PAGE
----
Where does creativity come from? What are the conditions we need to create to encourage it within the civil service, and indeed in all workplaces? As Samar Shams argues, most of us don’t realise we’re creative, but the shifting world of work - and arguably the complex challenges of government - mean we absolutely need to be.
The Policy Lab exists, fundamentally, to up-skill the civil service so that government does better policy-making. We think a core part of that is unlocking the creative potential of civil servants. Giving people the permission and confidence to unleash their creative instincts, however deeply buried.
I’ve just returned from six weeks of absence following a cycle accident and subsequent surgery. Plenty of time for reflection, and, once the initial fuzziness had passed, a bit more time to spend nurturing my own creative instincts in one of my favourite pastimes - food!
The problem was it turns out that if you break several bones in your face, there are certain restrictions on what you can actually eat. Who knew? A liquid diet beckoned. Daunting, but a chance to dig out my tattered recipe books and start experimenting - initially in my imagination, but later in the safe confines of my own kitchen.
Turns out the options are pretty much limitless. The cheap, sustaining and deeply comforting nature of soup means that it is a staple of pretty much every national diet. From the most delicate miso to the thickest stand-your-spoon-in-it pea soup. Italian beans, Moroccan lentils, aromatic south-east Asian broths (albeit all whizzed and thinned to a uniform consistency). In fact, far from restricting my diet, I went on a culinary adventure: using old ingredients in new ways, discovering new ones, and finding some shortcuts along the way.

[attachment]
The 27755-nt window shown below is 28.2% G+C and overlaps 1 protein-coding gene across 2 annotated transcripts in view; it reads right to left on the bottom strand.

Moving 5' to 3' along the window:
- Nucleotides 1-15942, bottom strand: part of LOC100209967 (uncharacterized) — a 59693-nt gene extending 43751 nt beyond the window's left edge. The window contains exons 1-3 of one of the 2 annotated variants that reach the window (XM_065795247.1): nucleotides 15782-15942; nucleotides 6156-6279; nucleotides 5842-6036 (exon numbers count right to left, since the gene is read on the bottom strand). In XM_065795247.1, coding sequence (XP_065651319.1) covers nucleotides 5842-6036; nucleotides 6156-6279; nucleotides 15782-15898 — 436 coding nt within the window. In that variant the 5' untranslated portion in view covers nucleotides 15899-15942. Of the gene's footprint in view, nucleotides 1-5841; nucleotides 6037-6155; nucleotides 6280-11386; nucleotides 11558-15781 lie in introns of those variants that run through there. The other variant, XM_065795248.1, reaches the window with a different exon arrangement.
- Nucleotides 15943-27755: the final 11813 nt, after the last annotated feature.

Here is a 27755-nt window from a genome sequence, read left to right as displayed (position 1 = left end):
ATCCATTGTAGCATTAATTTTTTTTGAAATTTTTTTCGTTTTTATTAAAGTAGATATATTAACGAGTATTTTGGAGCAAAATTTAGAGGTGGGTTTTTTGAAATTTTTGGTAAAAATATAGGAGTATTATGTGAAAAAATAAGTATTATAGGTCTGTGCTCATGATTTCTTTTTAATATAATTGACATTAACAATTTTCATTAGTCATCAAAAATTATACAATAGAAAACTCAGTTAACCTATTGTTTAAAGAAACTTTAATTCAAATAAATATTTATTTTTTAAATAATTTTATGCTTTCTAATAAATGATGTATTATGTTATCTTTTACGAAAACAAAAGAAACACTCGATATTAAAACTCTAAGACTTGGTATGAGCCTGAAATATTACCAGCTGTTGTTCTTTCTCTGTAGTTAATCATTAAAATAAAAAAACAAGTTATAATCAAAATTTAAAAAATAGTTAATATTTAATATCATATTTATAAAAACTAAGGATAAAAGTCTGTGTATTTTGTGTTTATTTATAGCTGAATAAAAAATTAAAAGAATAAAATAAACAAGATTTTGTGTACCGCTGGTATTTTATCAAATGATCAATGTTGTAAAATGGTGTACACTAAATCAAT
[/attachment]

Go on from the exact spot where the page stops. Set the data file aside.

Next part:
Of course as a good Policy Lab-er, I’d read about frugal innovation. I got the theory that necessity and constraint could power innovation. (And I appreciate my soup efforts are not exactly in the league some of these examples from Nesta). I had explained the theory hundreds of times - not least when using some of our 'change cards', which deliberately seek to narrow options (‘what if we only had one day?’, ‘what if there was no budget?’).
But I guess my overall assumption was that the real creative bit happened in the opening up - the diverging part of the double diamond - rather than the closing down. It was the reality of experiencing it for myself that was the lightbulb moment.
So how might we help civil servants turbo-charge their creativity? I’m not suggesting an enforced soup diet (and I certainly don’t think any bones need to be broken). Civil servants, of course, are always working in a set of constraints. But Onarheim argues that there is a difference between the perceived constraints that come from assumptions, culture and habits, and actual, legitimate constraints arising from process, politics and structures.
And the relationship between creativity and constraint is complex - with different dimensions (how abstract or articulated constraints are; how easy they are to work within) interacting. My experience would clearly have been different if I’d had other dietary restrictions, or of course been less able to afford a range of ingredients and the space to prepare them in.
In the Lab, we use ‘challenge setting’ to get to the right question - narrowing the parameters recognising actual constraints. But combine with ‘idea generation’ - opening up the range of possibilities beyond the perceived constraints. We think this helps create the conditions for creativity - the ‘sweet spot’ as Onarheim calls it.
As ever, we’d love to hear your stories of where constraints have had a positive impact on your own creativity. And your favourite soup recipes, of course.